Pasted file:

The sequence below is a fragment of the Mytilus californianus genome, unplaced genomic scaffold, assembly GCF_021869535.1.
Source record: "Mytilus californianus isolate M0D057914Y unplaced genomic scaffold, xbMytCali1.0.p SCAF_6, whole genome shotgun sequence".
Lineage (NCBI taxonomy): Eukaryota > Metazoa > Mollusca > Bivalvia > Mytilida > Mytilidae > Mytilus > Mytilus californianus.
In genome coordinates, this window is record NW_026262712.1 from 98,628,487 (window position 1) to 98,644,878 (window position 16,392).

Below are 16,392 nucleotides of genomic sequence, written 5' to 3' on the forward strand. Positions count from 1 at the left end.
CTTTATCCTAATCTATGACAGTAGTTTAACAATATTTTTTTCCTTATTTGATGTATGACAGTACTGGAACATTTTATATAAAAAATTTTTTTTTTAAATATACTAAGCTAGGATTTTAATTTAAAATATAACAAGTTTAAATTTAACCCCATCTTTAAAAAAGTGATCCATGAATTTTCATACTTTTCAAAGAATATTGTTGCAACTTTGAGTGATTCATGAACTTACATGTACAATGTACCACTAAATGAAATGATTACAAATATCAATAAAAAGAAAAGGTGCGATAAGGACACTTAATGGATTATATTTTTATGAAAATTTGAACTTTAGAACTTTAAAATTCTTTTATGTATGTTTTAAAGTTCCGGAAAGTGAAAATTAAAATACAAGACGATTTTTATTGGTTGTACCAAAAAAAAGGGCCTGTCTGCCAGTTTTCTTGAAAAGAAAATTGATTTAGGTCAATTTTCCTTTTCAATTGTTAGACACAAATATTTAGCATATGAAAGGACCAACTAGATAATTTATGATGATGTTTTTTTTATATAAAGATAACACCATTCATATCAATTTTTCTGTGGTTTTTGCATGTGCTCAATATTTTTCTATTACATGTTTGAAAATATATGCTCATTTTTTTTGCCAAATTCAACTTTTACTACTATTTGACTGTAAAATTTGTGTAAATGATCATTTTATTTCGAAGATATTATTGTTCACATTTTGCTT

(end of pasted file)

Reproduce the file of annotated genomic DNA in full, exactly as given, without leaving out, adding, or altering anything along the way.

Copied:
The sequence below is a fragment of the Mytilus californianus genome, unplaced genomic scaffold, assembly GCF_021869535.1.
Source record: "Mytilus californianus isolate M0D057914Y unplaced genomic scaffold, xbMytCali1.0.p SCAF_6, whole genome shotgun sequence".
Lineage (NCBI taxonomy): Eukaryota > Metazoa > Mollusca > Bivalvia > Mytilida > Mytilidae > Mytilus > Mytilus californianus.
In genome coordinates, this window is record NW_026262712.1 from 98,628,487 (window position 1) to 98,644,878 (window position 16,392).

Below are 16,392 nucleotides of genomic sequence, written 5' to 3' on the forward strand. Positions count from 1 at the left end.
CTTTATCCTAATCTATGACAGTAGTTTAACAATATTTTTTTCCTTATTTGATGTATGACAGTACTGGAACATTTTATATAAAAAATTTTTTTTTTAAATATACTAAGCTAGGATTTTAATTTAAAATATAACAAGTTTAAATTTAACCCCATCTTTAAAAAAGTGATCCATGAATTTTCATACTTTTCAAAGAATATTGTTGCAACTTTGAGTGATTCATGAACTTACATGTACAATGTACCACTAAATGAAATGATTACAAATATCAATAAAAAGAAAAGGTGCGATAAGGACACTTAATGGATTATATTTTTATGAAAATTTGAACTTTAGAACTTTAAAATTCTTTTATGTATGTTTTAAAGTTCCGGAAAGTGAAAATTAAAATACAAGACGATTTTTATTGGTTGTACCAAAAAAAAGGGCCTGTCTGCCAGTTTTCTTGAAAAGAAAATTGATTTAGGTCAATTTTCCTTTTCAATTGTTAGACACAAATATTTAGCATATGAAAGGACCAACTAGATAATTTATGATGATGTTTTTTTTATATAAAGATAACACCATTCATATCAATTTTTCTGTGGTTTTTGCATGTGCTCAATATTTTTCTATTACATGTTTGAAAATATATGCTCATTTTTTTTGCCAAATTCAACTTTTACTACTATTTGACTGTAAAATTTGTGTAAATGATCATTTTATTTCGAAGATATTATTGTTCACATTTTGCTT